AFTER being dogged by years of scandals and negative media coverage, the Wattleglen aged care facility in Sale, formerly Royal Freemasons Sale, have seized the opportunity for a fresh start as it adjusts to its new owners and name.

In February, the aged care homes in Sale and Moe officially changed ownership from Royal Freemasons to Respect.

Respect is a registered charity organisation with aged care homes, retirement villages, and home care services across Victoria, New South Wales and Tasmania. The company has 10 other aged care homes in regional Victoria.

Wattleglen General Manager, Michael Filon recently spoke to the Gippsland Times about a month after the owners changed hands, and believed the Sale aged care home was on the right track to “changing the narrative”, or in other words, addressing the negative perception that locals have about the facility.

Wattleglen General Manager, Michael Filon. Photos: Stefan Bradley

“Going back to 2022… I became part of the new management team that went with the ratification team that Royal Freemasons had provided. It was about changing the narrative of what happened in the past and understanding what the issues were,” Mr Filon said.

The key to that new beginning, which began long before Respect came into the picture, was building trust, which began with staff.

“Nothing beats a team that’s united and wants to see change for the better. We were building trust first within us as a family – bringing back staff confidence and support to make sure our residents are well looked after,” Mr Filon said.

“And that’s been the drive and since then… there’s been significant improvement of the culture of the home.

“You’ve got staff that enjoy doing what they’re doing based on surveillance surveys that we put out… the number of people who come in to drop their resumes just wanting to be part of our staff has just been exciting to see.”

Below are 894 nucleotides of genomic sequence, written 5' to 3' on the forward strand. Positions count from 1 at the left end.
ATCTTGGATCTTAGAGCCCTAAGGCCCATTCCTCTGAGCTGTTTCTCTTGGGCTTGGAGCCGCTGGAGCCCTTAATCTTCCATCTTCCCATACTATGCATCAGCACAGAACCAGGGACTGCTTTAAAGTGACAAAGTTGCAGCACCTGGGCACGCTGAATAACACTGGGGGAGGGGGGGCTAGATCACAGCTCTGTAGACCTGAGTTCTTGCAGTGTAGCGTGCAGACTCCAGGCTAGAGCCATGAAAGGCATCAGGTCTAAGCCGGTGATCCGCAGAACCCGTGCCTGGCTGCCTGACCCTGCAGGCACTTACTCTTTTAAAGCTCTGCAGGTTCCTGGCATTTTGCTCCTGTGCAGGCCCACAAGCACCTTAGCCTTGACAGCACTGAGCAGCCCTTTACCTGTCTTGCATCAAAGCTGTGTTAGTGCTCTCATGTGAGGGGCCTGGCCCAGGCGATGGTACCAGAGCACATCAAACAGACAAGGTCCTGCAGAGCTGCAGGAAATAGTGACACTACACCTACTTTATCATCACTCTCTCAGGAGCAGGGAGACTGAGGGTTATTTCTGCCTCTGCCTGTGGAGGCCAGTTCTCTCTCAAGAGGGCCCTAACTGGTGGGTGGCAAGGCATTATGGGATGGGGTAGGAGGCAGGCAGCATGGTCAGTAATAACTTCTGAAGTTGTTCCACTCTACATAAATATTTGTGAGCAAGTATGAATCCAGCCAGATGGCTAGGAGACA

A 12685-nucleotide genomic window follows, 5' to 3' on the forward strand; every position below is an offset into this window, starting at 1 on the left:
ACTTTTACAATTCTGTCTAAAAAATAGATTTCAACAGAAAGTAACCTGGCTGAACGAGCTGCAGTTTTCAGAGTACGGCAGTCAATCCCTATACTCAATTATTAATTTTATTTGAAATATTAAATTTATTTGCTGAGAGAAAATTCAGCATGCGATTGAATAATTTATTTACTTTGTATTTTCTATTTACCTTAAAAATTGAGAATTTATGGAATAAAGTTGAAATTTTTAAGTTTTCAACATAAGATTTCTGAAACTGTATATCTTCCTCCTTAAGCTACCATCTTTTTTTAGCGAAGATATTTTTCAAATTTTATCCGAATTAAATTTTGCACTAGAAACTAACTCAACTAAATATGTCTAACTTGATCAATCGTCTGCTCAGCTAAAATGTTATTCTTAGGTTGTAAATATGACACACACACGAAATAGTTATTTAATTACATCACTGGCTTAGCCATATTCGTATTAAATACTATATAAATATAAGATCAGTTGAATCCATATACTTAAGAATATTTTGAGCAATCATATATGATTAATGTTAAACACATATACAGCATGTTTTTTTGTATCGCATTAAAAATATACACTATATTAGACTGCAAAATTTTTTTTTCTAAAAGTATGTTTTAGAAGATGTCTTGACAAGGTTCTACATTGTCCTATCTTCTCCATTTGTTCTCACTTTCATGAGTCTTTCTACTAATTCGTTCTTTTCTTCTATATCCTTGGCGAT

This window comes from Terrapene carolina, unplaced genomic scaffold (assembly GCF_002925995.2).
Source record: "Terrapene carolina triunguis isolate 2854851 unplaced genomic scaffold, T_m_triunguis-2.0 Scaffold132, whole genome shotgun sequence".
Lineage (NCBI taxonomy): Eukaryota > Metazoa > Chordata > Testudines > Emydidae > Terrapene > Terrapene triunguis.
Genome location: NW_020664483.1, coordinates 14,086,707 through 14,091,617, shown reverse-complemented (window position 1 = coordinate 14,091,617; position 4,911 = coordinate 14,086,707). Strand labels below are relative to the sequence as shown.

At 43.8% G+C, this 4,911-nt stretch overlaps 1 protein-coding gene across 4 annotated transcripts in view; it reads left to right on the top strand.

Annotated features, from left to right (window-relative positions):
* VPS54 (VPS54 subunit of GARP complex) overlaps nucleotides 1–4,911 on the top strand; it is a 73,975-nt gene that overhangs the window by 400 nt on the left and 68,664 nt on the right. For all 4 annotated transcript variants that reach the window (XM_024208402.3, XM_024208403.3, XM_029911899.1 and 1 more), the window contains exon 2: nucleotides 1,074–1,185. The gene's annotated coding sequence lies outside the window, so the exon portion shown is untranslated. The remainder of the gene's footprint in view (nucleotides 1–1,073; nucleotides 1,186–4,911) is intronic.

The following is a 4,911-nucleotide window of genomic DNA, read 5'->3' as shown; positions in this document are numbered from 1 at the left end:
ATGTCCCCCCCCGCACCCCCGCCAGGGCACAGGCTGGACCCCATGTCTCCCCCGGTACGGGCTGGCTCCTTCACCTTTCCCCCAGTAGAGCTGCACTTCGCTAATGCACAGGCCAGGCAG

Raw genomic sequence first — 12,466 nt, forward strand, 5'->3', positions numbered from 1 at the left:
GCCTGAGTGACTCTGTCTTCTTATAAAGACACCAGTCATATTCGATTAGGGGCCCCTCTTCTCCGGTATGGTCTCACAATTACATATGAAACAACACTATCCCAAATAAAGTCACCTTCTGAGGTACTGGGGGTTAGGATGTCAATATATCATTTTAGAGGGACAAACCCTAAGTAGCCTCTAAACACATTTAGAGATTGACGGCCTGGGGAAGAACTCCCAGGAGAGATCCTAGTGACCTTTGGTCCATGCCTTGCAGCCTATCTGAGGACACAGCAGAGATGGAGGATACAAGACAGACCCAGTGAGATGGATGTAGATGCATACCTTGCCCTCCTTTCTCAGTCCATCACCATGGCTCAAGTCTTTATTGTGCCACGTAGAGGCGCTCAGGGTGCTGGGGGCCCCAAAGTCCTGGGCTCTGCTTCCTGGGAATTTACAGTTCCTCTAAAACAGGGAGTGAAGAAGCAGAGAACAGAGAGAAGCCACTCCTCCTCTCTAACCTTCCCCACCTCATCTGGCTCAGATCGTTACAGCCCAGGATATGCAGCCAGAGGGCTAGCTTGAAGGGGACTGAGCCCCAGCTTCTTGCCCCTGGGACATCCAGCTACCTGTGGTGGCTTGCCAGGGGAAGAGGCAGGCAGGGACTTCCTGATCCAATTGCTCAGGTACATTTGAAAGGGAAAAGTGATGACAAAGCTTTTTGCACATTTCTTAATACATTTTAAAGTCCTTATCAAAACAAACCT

Mr Filon said what he’s been hearing consistently from residents is the word ‘help’, but in a positive way – that staff have been helping residents with whatever they need, and they’re grateful for the help.

“Our residents’ feedback has been really fantastic. They’re happy with their care,” Mr Filon said.

Visitors to the home have also responded positively, according to Mr Filon, who he says comment on how ‘peaceful’ and ‘friendly’ Wattleglen feels.

In late March, Respect and Wattleglen celebrated local resident Linda Wilkins as the winner of its name-change competition, after she provided the inspiration for the Wattleglen name for the Sale facility. Moe’s Respect facility was renamed Baw Baw Views.

“With Respect on board, sharing (our) same goals, it was easy for us to align with what Respect is all about,” Mr Filon said.

“And it started with the naming of the facility. It wasn’t just up to the residents and the staff, they put it to the wider community. That’s how much they want the community to be involved.”

New name – new narrative, and an opportunity to break from the past. Royal Freemasons announced in October 2022 that they would sell nearly all of their aged care homes, including Sale and Moe after conducting a strategic review.

However, the decision at the time coincided with a new funding model for residential aged care that had come into effect, which Royal Freemasons said it could not operate within.

Both the Sale and Moe homes have faced a range of criticism in relation to staffing numbers and standards in recent years.

In April 2022, Royal Freemasons Sale received sanctions for three months after an assessment found the home was not meeting the Aged Care Quality Standards.

In response to the sanction, the home appointed a nurse adviser to help them meet the standards.

The sanction expired in July 2022, and in January 2023, Sale was assessed by the Aged Care Quality & Safety Commission and was found to be fully compliant.

The facility in Moe faced a scathing report from aged care regulators in early 2023 after 70-year-old Dennis Miller was found lying dead outside the facility in May 2022.

ABC News reported that following a complaint from Mr Miller’s family, the Aged Care Quality & Safety Commissioner opened an inquiry. The investigation’s findings discovered several shortcomings on the part of the aged care facility.

The home was later re-accredited by the aged care regulator after being audited.

One of the rooms at Wattleglen. The Sale facility has close to 150 beds.